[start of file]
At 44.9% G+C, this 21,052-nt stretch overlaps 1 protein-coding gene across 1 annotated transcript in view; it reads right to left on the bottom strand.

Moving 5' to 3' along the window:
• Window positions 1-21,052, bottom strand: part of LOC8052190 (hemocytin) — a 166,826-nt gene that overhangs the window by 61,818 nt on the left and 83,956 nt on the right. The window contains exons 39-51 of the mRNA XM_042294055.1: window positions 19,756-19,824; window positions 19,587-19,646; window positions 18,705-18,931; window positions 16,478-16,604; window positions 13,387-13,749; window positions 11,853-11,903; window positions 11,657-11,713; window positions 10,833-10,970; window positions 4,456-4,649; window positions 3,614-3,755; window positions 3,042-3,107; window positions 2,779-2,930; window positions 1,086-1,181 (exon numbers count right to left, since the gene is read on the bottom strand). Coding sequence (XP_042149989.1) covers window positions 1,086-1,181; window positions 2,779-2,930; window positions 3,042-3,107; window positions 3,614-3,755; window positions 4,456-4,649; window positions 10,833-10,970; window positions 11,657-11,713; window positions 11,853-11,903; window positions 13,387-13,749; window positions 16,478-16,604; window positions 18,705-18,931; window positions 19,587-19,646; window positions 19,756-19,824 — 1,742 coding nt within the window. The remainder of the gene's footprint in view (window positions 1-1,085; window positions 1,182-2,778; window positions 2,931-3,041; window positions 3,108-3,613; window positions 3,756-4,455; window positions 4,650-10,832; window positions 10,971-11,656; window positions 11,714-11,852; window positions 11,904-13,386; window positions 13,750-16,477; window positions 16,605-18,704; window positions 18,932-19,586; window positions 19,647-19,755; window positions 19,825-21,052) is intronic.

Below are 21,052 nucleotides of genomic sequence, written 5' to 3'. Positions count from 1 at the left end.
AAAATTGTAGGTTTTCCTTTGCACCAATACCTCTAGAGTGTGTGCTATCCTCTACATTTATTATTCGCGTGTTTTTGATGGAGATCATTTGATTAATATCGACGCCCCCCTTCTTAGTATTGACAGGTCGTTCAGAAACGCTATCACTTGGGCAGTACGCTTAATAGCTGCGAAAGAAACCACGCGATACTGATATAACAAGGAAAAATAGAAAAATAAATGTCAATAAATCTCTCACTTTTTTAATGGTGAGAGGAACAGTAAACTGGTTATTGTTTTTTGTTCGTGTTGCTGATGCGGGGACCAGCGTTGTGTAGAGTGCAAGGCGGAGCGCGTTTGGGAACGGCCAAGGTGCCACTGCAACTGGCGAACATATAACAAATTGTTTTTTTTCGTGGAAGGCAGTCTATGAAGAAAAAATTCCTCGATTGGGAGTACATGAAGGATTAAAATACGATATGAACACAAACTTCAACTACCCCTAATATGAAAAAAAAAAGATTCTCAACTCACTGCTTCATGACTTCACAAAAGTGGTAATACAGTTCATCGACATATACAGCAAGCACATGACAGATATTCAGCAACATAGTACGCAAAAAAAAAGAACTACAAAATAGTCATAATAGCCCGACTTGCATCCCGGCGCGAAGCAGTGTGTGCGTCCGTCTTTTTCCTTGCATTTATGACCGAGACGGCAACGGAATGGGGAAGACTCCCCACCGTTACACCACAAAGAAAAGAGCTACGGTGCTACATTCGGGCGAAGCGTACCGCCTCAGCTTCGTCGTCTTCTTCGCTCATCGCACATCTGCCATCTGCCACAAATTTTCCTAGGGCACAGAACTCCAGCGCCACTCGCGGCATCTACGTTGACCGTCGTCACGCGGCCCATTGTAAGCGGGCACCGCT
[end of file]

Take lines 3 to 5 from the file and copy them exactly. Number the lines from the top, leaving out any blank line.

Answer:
• Window positions 1-21,052, bottom strand: part of LOC8052190 (hemocytin) — a 166,826-nt gene that overhangs the window by 61,818 nt on the left and 83,956 nt on the right. The window contains exons 39-51 of the mRNA XM_042294055.1: window positions 19,756-19,824; window positions 19,587-19,646; window positions 18,705-18,931; window positions 16,478-16,604; window positions 13,387-13,749; window positions 11,853-11,903; window positions 11,657-11,713; window positions 10,833-10,970; window positions 4,456-4,649; window positions 3,614-3,755; window positions 3,042-3,107; window positions 2,779-2,930; window positions 1,086-1,181 (exon numbers count right to left, since the gene is read on the bottom strand). Coding sequence (XP_042149989.1) covers window positions 1,086-1,181; window positions 2,779-2,930; window positions 3,042-3,107; window positions 3,614-3,755; window positions 4,456-4,649; window positions 10,833-10,970; window positions 11,657-11,713; window positions 11,853-11,903; window positions 13,387-13,749; window positions 16,478-16,604; window positions 18,705-18,931; window positions 19,587-19,646; window positions 19,756-19,824 — 1,742 coding nt within the window. The remainder of the gene's footprint in view (window positions 1-1,085; window positions 1,182-2,778; window positions 2,931-3,041; window positions 3,108-3,613; window positions 3,756-4,455; window positions 4,650-10,832; window positions 10,971-11,656; window positions 11,714-11,852; window positions 11,904-13,386; window positions 13,750-16,477; window positions 16,605-18,704; window positions 18,932-19,586; window positions 19,647-19,755; window positions 19,825-21,052) is intronic.

Below are 21,052 nucleotides of genomic sequence, written 5' to 3'. Positions count from 1 at the left end.
AAAATTGTAGGTTTTCCTTTGCACCAATACCTCTAGAGTGTGTGCTATCCTCTACATTTATTATTCGCGTGTTTTTGATGGAGATCATTTGATTAATATCGACGCCCCCCTTCTTAGTATTGACAGGTCGTTCAGAAACGCTATCACTTGGGCAGTACGCTTAATAGCTGCGAAAGAAACCACGCGATACTGATATAACAAGGAAAAATAGAAAAATAAATGTCAATAAATCTCTCACTTTTTTAATGGTGAGAGGAACAGTAAACTGGTTATTGTTTTTTGTTCGTGTTGCTGATGCGGGGACCAGCGTTGTGTAGAGTGCAAGGCGGAGCGCGTTTGGGAACGGCCAAGGTGCCACTGCAACTGGCGAACATATAACAAATTGTTTTTTTTCGTGGAAGGCAGTCTATGAAGAAAAAATTCCTCGATTGGGAGTACATGAAGGATTAAAATACGATATGAACACAAACTTCAACTACCCCTAATATGAAAAAAAAAAGATTCTCAACTCACTGCTTCATGACTTCACAAAAGTGGTAATACAGTTCATCGACATATACAGCAAGCACATGACAGATATTCAGCAACATAGTACGCAAAAAAAAAGAACTACAAAATAGTCATAATAGCCCGACTTGCATCCCGGCGCGAAGCAGTGTGTGCGTCCGTCTTTTTCCTTGCATTTATGACCGAGACGGCAACGGAATGGGGAAGACTCCCCACCGTTACACCACAAAGAAAAGAGCTACGGTGCTACATTCGGGCGAAGCGTACCGCCTCAGCTTCGTCGTCTTCTTCGCTCATCGCACATCTGCCATCTGCCACAAATTTTCCTAGGGCACAGAACTCCAGCGCCACTCGCGGCATCTACGTTGACCGTCGTCACGCGGCCCATTGTAAGCGGGCACCGCT